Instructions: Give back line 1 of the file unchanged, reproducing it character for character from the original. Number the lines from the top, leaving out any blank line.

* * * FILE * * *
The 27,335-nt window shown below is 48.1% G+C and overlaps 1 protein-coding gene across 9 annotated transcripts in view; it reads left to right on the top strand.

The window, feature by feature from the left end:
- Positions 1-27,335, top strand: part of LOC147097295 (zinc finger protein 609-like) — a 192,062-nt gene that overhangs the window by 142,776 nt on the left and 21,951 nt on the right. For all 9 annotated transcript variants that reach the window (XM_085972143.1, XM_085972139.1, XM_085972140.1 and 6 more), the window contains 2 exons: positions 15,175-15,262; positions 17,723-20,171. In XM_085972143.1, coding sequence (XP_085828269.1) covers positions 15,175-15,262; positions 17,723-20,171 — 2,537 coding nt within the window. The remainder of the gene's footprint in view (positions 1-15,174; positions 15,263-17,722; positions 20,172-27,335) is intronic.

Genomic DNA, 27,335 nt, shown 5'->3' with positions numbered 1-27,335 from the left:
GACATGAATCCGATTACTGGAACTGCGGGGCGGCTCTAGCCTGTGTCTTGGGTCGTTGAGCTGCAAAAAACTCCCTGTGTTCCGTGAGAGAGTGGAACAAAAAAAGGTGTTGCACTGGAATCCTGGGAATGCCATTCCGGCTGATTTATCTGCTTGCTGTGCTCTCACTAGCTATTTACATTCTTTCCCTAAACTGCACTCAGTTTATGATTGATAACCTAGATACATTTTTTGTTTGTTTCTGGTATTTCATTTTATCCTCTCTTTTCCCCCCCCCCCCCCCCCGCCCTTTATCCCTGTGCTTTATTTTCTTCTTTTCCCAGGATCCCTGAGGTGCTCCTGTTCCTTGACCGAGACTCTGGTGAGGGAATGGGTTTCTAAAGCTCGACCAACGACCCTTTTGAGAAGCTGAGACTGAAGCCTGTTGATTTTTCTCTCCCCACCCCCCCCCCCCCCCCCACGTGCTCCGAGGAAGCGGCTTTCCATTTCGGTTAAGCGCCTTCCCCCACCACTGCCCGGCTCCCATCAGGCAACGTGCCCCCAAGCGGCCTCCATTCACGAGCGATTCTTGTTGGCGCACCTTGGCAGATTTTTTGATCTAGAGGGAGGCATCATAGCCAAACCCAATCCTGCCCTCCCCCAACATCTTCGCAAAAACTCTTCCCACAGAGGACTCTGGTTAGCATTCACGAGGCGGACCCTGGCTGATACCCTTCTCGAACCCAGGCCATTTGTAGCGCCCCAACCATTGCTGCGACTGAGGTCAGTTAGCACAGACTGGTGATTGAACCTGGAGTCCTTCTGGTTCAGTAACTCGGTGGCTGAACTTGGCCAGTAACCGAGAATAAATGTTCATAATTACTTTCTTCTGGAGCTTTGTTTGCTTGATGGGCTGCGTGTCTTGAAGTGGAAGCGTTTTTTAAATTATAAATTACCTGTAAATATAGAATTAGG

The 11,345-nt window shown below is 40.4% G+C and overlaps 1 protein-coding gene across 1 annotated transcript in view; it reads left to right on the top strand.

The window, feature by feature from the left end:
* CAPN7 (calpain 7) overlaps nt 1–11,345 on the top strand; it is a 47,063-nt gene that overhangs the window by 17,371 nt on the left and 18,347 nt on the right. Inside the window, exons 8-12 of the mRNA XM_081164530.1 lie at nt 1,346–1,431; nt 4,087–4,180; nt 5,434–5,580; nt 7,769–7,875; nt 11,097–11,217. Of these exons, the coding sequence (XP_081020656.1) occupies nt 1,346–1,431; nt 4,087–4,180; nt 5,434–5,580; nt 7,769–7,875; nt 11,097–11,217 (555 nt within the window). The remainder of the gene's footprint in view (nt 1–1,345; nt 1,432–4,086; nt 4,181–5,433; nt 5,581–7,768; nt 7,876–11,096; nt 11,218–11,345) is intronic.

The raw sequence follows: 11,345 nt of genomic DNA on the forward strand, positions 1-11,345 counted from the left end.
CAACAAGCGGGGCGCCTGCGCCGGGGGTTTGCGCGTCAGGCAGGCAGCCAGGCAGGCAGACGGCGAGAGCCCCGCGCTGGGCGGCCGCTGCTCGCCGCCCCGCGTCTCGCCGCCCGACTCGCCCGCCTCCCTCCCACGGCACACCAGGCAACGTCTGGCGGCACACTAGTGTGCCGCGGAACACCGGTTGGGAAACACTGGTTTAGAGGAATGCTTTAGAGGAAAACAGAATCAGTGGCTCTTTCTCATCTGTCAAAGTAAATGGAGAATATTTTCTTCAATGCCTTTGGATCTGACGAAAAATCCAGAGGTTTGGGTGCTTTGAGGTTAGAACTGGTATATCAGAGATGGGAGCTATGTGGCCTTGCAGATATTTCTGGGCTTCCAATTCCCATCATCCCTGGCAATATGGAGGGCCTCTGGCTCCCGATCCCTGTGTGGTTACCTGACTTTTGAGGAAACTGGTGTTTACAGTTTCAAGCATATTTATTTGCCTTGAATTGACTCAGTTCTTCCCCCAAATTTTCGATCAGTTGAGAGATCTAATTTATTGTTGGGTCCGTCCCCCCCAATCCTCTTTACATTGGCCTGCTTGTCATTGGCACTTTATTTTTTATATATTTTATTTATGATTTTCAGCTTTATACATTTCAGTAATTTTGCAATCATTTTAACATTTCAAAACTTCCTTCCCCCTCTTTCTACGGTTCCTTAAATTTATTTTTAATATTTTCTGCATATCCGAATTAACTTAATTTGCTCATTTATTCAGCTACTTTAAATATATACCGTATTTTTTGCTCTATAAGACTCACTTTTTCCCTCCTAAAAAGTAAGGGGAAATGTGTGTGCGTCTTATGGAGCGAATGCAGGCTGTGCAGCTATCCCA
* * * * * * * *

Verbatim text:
The 27,335-nt window shown below is 48.1% G+C and overlaps 1 protein-coding gene across 9 annotated transcripts in view; it reads left to right on the top strand.